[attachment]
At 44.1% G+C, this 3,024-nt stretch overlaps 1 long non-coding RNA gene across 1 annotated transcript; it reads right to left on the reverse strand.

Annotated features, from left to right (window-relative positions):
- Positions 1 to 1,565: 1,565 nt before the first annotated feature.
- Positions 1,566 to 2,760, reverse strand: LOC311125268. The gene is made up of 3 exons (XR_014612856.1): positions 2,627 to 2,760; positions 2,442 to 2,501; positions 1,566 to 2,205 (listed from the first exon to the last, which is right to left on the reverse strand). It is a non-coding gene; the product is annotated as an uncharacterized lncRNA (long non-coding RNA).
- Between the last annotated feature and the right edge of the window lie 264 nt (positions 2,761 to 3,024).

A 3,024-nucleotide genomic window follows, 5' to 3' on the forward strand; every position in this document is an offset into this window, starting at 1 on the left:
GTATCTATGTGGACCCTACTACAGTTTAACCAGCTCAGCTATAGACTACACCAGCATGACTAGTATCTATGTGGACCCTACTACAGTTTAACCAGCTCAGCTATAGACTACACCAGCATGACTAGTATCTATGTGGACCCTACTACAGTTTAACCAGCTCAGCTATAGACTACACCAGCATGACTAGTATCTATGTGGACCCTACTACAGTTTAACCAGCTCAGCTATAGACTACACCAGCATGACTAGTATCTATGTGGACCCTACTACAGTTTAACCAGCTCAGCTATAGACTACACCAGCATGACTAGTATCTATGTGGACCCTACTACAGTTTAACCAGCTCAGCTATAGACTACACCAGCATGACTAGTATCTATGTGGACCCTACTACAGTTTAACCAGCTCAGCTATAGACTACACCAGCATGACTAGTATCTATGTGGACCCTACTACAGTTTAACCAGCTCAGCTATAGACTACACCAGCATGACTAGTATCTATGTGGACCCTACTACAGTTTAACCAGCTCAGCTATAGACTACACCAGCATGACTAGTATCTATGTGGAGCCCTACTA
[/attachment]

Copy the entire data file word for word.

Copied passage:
At 44.1% G+C, this 3,024-nt stretch overlaps 1 long non-coding RNA gene across 1 annotated transcript; it reads right to left on the reverse strand.

Annotated features, from left to right (window-relative positions):
- Positions 1 to 1,565: 1,565 nt before the first annotated feature.
- Positions 1,566 to 2,760, reverse strand: LOC311125268. The gene is made up of 3 exons (XR_014612856.1): positions 2,627 to 2,760; positions 2,442 to 2,501; positions 1,566 to 2,205 (listed from the first exon to the last, which is right to left on the reverse strand). It is a non-coding gene; the product is annotated as an uncharacterized lncRNA (long non-coding RNA).
- Between the last annotated feature and the right edge of the window lie 264 nt (positions 2,761 to 3,024).

A 3,024-nucleotide genomic window follows, 5' to 3' on the forward strand; every position in this document is an offset into this window, starting at 1 on the left:
GTATCTATGTGGACCCTACTACAGTTTAACCAGCTCAGCTATAGACTACACCAGCATGACTAGTATCTATGTGGACCCTACTACAGTTTAACCAGCTCAGCTATAGACTACACCAGCATGACTAGTATCTATGTGGACCCTACTACAGTTTAACCAGCTCAGCTATAGACTACACCAGCATGACTAGTATCTATGTGGACCCTACTACAGTTTAACCAGCTCAGCTATAGACTACACCAGCATGACTAGTATCTATGTGGACCCTACTACAGTTTAACCAGCTCAGCTATAGACTACACCAGCATGACTAGTATCTATGTGGACCCTACTACAGTTTAACCAGCTCAGCTATAGACTACACCAGCATGACTAGTATCTATGTGGACCCTACTACAGTTTAACCAGCTCAGCTATAGACTACACCAGCATGACTAGTATCTATGTGGACCCTACTACAGTTTAACCAGCTCAGCTATAGACTACACCAGCATGACTAGTATCTATGTGGACCCTACTACAGTTTAACCAGCTCAGCTATAGACTACACCAGCATGACTAGTATCTATGTGGAGCCCTACTA